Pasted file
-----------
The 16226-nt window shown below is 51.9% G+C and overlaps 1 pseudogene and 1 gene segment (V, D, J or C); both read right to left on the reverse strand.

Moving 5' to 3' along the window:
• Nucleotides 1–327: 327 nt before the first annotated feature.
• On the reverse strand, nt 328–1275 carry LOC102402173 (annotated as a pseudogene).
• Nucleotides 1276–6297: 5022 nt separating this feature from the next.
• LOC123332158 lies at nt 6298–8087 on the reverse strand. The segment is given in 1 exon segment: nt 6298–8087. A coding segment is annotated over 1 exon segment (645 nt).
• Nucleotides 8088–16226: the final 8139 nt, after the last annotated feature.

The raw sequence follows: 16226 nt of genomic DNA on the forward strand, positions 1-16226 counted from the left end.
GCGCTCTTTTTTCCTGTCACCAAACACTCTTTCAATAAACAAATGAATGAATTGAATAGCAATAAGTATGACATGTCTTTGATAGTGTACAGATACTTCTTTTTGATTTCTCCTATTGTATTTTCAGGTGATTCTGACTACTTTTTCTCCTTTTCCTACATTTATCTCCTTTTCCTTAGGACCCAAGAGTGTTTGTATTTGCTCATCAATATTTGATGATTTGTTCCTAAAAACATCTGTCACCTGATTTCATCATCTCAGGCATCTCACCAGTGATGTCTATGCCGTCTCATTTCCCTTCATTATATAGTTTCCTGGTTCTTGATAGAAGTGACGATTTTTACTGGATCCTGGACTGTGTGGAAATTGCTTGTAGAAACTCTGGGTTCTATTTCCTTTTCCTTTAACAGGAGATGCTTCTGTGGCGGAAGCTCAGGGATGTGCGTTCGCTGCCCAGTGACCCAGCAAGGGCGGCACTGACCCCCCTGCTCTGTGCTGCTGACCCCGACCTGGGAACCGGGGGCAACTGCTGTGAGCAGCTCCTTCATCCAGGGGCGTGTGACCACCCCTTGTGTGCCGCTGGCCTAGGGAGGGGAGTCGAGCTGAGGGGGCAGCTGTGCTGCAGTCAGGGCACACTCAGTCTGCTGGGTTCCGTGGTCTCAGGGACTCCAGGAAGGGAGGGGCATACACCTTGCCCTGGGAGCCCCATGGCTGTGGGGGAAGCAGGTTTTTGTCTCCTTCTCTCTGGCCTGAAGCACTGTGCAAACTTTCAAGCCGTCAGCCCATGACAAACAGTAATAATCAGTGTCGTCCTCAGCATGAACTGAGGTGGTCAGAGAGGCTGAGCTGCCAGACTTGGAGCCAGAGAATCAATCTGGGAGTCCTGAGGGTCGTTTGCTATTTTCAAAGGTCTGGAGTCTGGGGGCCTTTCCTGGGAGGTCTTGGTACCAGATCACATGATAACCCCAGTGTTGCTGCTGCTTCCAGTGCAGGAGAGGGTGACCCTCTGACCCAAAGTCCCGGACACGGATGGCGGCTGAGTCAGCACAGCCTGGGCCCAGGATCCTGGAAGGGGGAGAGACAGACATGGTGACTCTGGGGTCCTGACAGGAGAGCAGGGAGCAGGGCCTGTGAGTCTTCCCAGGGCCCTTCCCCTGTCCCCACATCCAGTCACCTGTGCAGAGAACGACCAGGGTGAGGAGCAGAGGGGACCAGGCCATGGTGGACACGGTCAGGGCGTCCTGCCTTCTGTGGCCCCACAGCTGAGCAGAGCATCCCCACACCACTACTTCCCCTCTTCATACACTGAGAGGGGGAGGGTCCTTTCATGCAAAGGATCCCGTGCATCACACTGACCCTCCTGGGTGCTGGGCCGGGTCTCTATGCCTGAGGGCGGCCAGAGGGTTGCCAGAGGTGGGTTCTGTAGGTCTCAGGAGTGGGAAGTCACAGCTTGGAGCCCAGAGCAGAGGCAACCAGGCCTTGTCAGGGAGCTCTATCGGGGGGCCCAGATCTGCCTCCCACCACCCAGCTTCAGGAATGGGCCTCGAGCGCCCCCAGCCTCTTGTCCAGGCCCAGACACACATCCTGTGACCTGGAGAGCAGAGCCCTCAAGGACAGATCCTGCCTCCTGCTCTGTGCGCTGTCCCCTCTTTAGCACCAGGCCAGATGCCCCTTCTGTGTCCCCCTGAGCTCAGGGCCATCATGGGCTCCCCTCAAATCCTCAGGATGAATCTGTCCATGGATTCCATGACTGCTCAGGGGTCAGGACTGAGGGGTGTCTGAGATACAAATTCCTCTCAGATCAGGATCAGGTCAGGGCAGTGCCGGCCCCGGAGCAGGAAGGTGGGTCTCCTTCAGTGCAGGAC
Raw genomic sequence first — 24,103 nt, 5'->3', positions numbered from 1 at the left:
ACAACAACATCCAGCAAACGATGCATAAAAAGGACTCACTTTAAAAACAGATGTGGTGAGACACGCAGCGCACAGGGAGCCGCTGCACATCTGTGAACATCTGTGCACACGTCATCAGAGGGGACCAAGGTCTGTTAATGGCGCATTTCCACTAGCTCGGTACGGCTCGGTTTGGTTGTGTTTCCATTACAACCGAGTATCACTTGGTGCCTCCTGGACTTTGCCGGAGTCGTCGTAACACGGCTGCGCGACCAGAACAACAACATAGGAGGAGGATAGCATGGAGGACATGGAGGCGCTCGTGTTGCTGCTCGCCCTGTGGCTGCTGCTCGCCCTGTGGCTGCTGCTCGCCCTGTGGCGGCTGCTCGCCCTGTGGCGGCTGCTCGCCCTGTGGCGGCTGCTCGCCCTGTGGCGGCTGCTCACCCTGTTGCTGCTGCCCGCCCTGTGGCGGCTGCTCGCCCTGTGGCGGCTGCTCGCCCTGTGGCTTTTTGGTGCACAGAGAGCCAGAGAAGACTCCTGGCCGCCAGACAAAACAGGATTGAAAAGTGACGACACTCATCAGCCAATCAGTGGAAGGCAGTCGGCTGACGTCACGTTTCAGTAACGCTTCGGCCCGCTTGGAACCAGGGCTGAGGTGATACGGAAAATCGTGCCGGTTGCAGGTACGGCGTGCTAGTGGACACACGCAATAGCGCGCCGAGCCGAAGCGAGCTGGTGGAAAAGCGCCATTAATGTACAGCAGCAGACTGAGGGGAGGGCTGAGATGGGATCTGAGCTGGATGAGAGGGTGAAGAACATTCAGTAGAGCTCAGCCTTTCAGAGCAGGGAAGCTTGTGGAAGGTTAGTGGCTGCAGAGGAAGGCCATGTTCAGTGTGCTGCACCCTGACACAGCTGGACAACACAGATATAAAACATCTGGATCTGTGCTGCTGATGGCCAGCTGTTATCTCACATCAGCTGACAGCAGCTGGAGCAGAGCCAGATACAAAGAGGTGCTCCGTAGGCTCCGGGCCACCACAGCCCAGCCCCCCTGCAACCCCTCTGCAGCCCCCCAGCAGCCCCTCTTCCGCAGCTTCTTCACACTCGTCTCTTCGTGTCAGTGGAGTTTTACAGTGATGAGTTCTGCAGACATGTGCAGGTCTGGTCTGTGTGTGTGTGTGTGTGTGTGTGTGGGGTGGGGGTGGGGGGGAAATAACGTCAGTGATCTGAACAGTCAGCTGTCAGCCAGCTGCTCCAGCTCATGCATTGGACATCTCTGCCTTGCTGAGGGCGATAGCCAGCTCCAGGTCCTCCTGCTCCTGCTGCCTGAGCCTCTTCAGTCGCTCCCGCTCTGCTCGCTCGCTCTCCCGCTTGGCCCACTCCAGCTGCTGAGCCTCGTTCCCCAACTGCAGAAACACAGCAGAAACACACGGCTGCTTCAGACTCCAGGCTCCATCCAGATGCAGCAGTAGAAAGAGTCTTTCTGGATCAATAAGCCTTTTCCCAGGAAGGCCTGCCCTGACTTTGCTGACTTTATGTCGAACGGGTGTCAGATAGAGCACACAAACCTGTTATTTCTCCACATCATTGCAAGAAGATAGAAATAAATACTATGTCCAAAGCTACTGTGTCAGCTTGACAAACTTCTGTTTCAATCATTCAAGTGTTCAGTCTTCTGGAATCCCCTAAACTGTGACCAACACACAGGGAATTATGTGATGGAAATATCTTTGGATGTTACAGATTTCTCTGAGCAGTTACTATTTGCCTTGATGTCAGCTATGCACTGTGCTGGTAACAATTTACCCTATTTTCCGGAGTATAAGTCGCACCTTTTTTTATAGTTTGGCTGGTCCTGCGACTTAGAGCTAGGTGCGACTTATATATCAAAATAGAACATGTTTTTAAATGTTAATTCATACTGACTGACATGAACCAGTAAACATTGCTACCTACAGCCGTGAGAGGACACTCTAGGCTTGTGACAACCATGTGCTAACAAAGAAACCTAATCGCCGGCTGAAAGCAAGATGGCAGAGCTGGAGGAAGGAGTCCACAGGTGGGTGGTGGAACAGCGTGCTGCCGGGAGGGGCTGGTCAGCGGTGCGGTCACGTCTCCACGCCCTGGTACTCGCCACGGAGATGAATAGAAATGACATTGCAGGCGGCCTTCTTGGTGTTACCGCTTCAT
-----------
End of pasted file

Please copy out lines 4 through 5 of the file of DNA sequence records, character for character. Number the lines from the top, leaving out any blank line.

• On the reverse strand, nt 328–1275 carry LOC102402173 (annotated as a pseudogene).
• Nucleotides 1276–6297: 5022 nt separating this feature from the next.